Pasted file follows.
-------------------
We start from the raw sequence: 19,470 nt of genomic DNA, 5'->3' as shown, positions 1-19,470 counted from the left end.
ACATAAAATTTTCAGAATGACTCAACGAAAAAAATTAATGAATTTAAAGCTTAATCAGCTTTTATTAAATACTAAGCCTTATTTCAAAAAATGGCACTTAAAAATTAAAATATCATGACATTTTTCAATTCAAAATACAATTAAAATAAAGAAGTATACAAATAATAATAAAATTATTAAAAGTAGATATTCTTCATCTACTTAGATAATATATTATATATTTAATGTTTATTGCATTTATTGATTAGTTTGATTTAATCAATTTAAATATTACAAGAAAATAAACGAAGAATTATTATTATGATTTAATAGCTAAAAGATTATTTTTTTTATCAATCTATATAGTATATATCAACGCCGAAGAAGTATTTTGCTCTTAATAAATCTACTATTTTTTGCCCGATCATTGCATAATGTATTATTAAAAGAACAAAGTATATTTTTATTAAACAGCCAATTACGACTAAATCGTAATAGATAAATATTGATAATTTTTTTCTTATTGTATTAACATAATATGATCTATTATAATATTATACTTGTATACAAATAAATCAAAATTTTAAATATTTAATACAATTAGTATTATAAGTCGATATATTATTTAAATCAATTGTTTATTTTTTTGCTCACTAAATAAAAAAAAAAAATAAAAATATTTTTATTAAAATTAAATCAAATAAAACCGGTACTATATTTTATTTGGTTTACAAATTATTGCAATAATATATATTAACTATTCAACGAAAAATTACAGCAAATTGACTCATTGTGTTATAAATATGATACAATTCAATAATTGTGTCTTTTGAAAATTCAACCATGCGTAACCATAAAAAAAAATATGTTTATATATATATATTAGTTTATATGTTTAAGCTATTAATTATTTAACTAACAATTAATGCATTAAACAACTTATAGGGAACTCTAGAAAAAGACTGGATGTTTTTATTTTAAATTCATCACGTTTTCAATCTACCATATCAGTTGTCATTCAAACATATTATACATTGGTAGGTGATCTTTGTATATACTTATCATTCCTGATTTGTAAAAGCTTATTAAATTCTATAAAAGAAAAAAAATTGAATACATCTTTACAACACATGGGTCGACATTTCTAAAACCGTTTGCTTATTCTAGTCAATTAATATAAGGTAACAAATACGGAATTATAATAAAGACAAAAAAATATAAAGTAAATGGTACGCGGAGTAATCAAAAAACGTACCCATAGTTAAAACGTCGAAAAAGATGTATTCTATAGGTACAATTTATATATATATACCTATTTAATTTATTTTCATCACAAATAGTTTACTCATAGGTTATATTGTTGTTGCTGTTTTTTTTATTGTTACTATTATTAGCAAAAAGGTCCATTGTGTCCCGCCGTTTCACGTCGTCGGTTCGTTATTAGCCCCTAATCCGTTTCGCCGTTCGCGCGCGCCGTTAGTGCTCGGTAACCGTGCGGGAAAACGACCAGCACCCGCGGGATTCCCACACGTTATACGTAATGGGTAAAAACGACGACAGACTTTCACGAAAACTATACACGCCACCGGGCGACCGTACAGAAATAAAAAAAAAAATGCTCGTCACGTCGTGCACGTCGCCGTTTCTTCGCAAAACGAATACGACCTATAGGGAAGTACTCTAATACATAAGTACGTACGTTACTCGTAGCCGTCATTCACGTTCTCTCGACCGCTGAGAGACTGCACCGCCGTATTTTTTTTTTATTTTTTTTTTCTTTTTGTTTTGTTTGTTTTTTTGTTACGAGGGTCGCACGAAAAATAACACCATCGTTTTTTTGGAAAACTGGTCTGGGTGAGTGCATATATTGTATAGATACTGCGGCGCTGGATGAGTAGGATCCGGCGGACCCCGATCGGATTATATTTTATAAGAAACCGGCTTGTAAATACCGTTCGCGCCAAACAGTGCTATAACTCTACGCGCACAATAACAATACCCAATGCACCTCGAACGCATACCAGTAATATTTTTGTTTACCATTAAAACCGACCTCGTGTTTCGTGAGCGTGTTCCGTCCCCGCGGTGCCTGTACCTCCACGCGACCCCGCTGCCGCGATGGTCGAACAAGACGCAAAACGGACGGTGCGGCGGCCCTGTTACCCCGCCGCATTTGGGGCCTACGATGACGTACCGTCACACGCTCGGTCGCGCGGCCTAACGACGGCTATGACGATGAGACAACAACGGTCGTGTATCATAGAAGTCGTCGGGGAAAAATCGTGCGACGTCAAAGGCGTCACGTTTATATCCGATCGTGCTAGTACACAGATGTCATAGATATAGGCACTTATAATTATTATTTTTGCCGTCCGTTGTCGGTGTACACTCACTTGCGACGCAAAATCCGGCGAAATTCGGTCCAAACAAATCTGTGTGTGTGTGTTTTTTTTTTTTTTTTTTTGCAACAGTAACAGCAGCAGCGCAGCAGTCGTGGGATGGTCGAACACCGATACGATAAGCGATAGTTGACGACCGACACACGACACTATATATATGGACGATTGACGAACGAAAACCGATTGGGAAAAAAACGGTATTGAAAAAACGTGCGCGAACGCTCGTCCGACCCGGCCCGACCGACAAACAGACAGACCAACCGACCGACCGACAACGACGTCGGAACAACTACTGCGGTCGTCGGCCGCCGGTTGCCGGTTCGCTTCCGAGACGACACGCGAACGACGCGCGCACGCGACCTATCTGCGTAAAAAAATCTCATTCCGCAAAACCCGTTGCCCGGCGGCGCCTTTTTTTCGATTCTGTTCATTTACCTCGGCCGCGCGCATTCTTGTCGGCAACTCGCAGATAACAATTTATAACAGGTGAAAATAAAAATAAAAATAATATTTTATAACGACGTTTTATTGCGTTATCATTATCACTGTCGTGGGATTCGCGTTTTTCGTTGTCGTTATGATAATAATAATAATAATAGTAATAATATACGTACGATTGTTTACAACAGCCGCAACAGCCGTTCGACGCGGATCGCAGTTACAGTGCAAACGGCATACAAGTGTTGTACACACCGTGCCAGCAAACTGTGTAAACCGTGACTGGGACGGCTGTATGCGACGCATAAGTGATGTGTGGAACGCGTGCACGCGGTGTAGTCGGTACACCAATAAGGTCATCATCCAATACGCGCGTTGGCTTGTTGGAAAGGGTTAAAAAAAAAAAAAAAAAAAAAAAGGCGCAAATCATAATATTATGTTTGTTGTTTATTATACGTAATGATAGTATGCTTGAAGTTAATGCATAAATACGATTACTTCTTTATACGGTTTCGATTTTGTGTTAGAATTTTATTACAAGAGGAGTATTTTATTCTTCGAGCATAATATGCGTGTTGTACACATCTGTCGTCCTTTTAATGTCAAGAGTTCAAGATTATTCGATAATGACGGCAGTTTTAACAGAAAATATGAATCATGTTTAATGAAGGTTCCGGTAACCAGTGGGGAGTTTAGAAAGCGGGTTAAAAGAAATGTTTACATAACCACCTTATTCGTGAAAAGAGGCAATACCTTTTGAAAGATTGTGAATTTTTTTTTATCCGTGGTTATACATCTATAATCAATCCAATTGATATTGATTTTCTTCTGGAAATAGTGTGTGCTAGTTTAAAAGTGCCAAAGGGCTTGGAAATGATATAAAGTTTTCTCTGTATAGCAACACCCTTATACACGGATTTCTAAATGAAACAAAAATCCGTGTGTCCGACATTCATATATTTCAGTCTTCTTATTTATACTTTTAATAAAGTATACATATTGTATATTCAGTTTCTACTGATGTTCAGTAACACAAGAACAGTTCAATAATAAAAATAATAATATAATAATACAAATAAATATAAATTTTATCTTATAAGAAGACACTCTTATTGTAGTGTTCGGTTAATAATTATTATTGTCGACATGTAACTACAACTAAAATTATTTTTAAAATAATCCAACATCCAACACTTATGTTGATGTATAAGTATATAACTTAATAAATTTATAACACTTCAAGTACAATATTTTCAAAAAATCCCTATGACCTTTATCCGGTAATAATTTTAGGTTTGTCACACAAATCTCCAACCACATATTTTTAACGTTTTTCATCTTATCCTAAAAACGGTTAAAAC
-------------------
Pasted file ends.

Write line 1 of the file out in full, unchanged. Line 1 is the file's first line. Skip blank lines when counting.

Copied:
We start from the raw sequence: 19,470 nt of genomic DNA, 5'->3' as shown, positions 1-19,470 counted from the left end.